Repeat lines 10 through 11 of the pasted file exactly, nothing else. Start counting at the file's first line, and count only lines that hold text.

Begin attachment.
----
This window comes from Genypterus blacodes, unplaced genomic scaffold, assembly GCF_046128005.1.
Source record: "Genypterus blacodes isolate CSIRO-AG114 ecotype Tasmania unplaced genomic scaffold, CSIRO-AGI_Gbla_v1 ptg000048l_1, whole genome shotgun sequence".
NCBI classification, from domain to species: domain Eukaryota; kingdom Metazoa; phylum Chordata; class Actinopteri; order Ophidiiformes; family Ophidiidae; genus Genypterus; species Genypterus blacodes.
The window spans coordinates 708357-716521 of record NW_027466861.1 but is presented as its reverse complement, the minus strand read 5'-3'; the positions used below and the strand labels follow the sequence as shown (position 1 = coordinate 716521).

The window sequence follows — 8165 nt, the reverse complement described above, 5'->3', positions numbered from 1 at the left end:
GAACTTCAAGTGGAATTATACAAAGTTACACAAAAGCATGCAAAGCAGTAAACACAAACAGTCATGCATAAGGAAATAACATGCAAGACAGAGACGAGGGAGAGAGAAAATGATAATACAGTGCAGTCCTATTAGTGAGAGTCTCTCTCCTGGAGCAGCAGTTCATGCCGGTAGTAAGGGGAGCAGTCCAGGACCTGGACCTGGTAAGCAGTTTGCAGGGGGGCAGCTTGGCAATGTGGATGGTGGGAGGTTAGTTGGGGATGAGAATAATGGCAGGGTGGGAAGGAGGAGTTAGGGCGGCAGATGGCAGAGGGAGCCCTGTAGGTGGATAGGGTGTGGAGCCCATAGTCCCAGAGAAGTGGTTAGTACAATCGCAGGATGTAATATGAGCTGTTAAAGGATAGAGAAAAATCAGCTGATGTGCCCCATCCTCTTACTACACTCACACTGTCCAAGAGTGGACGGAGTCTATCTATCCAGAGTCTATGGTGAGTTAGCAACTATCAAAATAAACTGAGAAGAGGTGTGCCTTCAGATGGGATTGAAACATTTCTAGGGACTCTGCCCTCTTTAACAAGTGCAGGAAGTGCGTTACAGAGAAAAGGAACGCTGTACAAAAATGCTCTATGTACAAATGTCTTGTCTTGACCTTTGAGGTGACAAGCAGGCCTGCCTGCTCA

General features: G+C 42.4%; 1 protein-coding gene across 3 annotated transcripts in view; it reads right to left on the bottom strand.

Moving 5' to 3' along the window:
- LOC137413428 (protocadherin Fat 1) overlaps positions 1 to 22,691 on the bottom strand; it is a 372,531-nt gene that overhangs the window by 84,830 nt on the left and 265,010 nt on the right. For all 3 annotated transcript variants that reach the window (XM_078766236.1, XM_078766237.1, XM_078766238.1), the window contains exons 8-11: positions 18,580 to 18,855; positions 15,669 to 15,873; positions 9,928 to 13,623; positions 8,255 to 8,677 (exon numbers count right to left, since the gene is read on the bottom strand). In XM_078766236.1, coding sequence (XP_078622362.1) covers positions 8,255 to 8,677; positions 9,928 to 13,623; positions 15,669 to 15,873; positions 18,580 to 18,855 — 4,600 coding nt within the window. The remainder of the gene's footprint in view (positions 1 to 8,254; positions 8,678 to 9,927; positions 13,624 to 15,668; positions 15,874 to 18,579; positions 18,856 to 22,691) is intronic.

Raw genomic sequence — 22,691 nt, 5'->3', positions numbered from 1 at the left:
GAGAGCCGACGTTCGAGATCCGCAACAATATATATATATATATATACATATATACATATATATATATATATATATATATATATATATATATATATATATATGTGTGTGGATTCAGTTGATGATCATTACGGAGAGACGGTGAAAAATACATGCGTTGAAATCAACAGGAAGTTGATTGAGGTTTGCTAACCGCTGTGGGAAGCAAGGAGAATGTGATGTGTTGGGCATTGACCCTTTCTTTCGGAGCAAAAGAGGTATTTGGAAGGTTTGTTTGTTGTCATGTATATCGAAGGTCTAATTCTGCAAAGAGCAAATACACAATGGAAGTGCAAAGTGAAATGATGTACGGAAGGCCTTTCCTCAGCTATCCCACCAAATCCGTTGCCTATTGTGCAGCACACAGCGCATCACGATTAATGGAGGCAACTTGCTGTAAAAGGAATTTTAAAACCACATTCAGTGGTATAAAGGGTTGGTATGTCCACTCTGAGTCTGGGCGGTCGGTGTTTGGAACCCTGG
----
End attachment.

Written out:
Raw genomic sequence — 22,691 nt, 5'->3', positions numbered from 1 at the left:
GAGAGCCGACGTTCGAGATCCGCAACAATATATATATATATATATACATATATACATATATATATATATATATATATATATATATATATATATATATATATGTGTGTGGATTCAGTTGATGATCATTACGGAGAGACGGTGAAAAATACATGCGTTGAAATCAACAGGAAGTTGATTGAGGTTTGCTAACCGCTGTGGGAAGCAAGGAGAATGTGATGTGTTGGGCATTGACCCTTTCTTTCGGAGCAAAAGAGGTATTTGGAAGGTTTGTTTGTTGTCATGTATATCGAAGGTCTAATTCTGCAAAGAGCAAATACACAATGGAAGTGCAAAGTGAAATGATGTACGGAAGGCCTTTCCTCAGCTATCCCACCAAATCCGTTGCCTATTGTGCAGCACACAGCGCATCACGATTAATGGAGGCAACTTGCTGTAAAAGGAATTTTAAAACCACATTCAGTGGTATAAAGGGTTGGTATGTCCACTCTGAGTCTGGGCGGTCGGTGTTTGGAACCCTGG